RE: SETTINGS_MIXED_SCHEME_PERMITTED | Re: I-D Action: draft-ietf-httpbis-http2-encryption-07.txt

Mike Bishop <Michael.Bishop@microsoft.com> Wed, 05 October 2016 17:35 UTC

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From: Mike Bishop <Michael.Bishop@microsoft.com>
To: Kari Hurtta <hurtta-ietf@elmme-mailer.org>, Martin Thomson <martin.thomson@gmail.com>
CC: Patrick McManus <mcmanus@ducksong.com>, HTTP working group mailing list <ietf-http-wg@w3.org>
Thread-Topic: SETTINGS_MIXED_SCHEME_PERMITTED | Re: I-D Action: draft-ietf-httpbis-http2-encryption-07.txt
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Date: Wed, 5 Oct 2016 17:28:20 +0000
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Subject: RE: SETTINGS_MIXED_SCHEME_PERMITTED | Re: I-D Action: draft-ietf-httpbis-http2-encryption-07.txt
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I'm having trouble envisioning the scenario where you need to split this by origin, though.  Our concerns here are about server implementations that ignore the scheme component and simply rely on the incoming port to provide that information, right?.  That means you need to get that information on a port-by-port (i.e. server/connection) basis.  Is there a scenario where alternate.example.com:443 is capable of parsing mixed-scheme requests for one origin, but blind to it for another?  Here are the cases I can think of:

  - Actual server with multiple origins:  It may or may not be configured to *serve* http:// scheme for all origins from that port, but that's indicated by the Alt-Svc headers pointing to it.  Mistaken requests would get a 421.
  - TLS-terminating load balancer:  The connection inside TLS will still reach a single back-end server, so see previous item.
  - HTTP reverse proxy:  The sites behind it may indeed have different capabilities, but that's strictly a function of how the reverse proxy obtains the resources, not something the client needs to validate.

As for moving forward with this, I think it depends on just what we're trying to validate.  Let's agree on the question before we argue about the answer.  Is it:

  - This host is authorized to serve the content for http://example.com?  That's RFC 7838 -- we're done.
  - This host can serve the content for http://example.com and is smart enough not to get confused when scheme and port don't match?  Again, that's RFC 7838 ("mitigate ... by refraining from advertising alternative services for insecure schemes.").  But if you want to enable clients to double-check the origin administrators, let the alternative declare that it's scheme-aware, whether by existence of a .w-k resource or a connection setting.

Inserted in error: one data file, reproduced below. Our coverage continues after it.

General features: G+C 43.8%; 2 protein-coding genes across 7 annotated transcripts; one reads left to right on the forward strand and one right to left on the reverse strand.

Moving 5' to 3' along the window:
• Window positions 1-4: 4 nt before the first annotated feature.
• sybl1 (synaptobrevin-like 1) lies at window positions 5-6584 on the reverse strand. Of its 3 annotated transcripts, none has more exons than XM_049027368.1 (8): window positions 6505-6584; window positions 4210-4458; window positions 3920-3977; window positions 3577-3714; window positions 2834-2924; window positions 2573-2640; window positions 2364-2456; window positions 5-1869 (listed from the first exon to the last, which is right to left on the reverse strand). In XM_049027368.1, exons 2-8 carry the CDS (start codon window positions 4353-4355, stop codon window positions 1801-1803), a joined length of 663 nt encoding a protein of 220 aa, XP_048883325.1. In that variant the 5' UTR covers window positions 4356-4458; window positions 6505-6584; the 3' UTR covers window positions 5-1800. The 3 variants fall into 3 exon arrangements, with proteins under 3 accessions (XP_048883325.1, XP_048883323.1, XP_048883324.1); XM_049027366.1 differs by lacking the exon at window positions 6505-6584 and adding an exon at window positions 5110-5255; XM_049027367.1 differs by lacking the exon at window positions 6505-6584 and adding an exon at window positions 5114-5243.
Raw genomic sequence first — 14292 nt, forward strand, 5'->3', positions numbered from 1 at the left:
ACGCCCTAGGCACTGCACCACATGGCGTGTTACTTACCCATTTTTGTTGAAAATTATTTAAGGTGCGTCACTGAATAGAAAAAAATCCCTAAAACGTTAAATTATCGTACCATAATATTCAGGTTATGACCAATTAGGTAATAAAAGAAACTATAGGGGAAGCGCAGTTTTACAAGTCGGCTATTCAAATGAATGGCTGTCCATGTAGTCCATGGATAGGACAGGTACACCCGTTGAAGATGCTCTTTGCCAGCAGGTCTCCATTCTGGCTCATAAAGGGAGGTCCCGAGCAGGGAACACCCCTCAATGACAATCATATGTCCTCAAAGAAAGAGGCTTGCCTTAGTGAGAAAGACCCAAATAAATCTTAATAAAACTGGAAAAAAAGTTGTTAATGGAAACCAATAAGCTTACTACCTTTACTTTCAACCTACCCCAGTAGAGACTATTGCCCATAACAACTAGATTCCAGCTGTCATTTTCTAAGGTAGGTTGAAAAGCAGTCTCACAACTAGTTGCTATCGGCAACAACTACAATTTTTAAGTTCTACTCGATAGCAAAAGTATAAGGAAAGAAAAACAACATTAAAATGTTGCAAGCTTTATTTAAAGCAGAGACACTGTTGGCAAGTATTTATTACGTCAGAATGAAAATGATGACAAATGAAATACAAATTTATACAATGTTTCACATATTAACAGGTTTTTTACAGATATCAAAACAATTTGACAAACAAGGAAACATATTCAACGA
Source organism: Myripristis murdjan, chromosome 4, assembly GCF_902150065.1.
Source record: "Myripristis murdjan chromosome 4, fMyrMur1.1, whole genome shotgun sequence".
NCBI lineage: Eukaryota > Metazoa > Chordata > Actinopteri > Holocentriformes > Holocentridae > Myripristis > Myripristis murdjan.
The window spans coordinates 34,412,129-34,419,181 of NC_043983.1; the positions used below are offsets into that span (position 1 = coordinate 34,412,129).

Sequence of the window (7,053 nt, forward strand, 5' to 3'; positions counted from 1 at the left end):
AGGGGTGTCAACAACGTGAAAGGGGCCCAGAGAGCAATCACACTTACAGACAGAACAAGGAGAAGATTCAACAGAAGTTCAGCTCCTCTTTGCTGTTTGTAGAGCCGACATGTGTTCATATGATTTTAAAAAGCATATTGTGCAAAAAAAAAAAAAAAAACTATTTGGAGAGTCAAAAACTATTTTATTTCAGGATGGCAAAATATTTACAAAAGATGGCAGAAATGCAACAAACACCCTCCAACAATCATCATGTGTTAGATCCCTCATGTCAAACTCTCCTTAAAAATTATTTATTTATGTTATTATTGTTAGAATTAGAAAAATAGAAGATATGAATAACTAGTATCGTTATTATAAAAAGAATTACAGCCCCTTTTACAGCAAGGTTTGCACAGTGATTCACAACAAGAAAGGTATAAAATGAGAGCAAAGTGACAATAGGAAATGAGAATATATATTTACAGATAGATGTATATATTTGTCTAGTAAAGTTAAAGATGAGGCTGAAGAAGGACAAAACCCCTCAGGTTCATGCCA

- This host can serve content for both http://example.com *and* https://example.com *and* http://other.example.com on the same connection without confusing them all?  That seems to be implied by the previous one.
  - This host *consents* to serve http://example.com?  Seems implicit in responding to requests.  What does anyone gain by checking before sending requests versus trying the requests and maybe getting 421s?

Basically, we've simplified this greatly, and I like that.  But we've simplified it so much that I'm no longer clear what problem we have left to solve. Can someone ELI5?

-----Original Message-----
From: hurtta@siilo.fmi.fi [mailto:hurtta@siilo.fmi.fi] On Behalf Of Kari Hurtta
Sent: Wednesday, October 5, 2016 9:17 AM
To: Martin Thomson <martin.thomson@gmail.com>
Cc: Kari Hurtta <hurtta-ietf@elmme-mailer.org>rg>; Patrick McManus <mcmanus@ducksong.com>om>; Mike Bishop <Michael.Bishop@microsoft.com>om>; HTTP working group mailing list <ietf-http-wg@w3.org>
Subject: Re: SETTINGS_MIXED_SCHEME_PERMITTED | Re: I-D Action: draft-ietf-httpbis-http2-encryption-07.txt

Martin Thomson <martin.thomson@gmail.com>om>: (Wed Oct  5 17:07:16 2016)
> On 6 October 2016 at 00:36, Kari Hurtta <hurtta-ietf@elmme-mailer.org> wrote:
> >> >> "tls-ports"  should perhaps now be "mixed-scheme-listeners"
> >> >> giving [ "alternative-server:port" ].
> >
> > because should we really say that particular alternative server / 
> > port combination for given origin supports http: -scheme over TLS.
> 
> I interpreted that as:
> 
>   { "http://example.com": {
>       "mixed-scheme-listeners": [ "example.net:767", "example.com:3324" ]
>     },
>     "http://other.example.com" { ... }
>   }

Yes.
 
> This is saying that "http://example.com" is served (in addition to the 
> cleartext version) on those alternatives.

Or actually:

	If Alt-Svc -header field gives this alternative, then
	this alternative (for that origin) is safe to use
	for http: -scheme via TLS (assuming that thhis
	alternative service returns same /.well-known/http-opportunistic
	responce that origin).

〔removed 〕

> > But also for particular origin there may be several alternative 
> > servers which are not equal.
> 
> Not sure that I follow: are you suggesting that the .wk resource would 
> advertise the other origins, or that we need some sort of additional 
> protection?

/.well-known/http-opportunistic list there origins which share same /.well-known/http-opportunistic -file or resource.

For particular origin /.well-known/http-opportunistic list these potential alternatice service name and port, which are safe for
http: -scheme over TLS.

This is additional protection.  SETTINGS_MIXED_SCHEME_PERMITTED take account that all alternatice services for given origin are not good for http: -scheme over TLS, but it does not take account that connection is shared with several origins.

If /.well-known/http-opportunistic list only origins, then it does not take account that all alternative services are not hood for http: -scheme over TLS.

( I assume that alternative services are good for
  https: -scheme and they are valid certificate
  and some subset of url -path namespace is
  shared between http: and https: -scheme. 
  But /login is not good for http: -scheme.
)

/ Kari Hurtta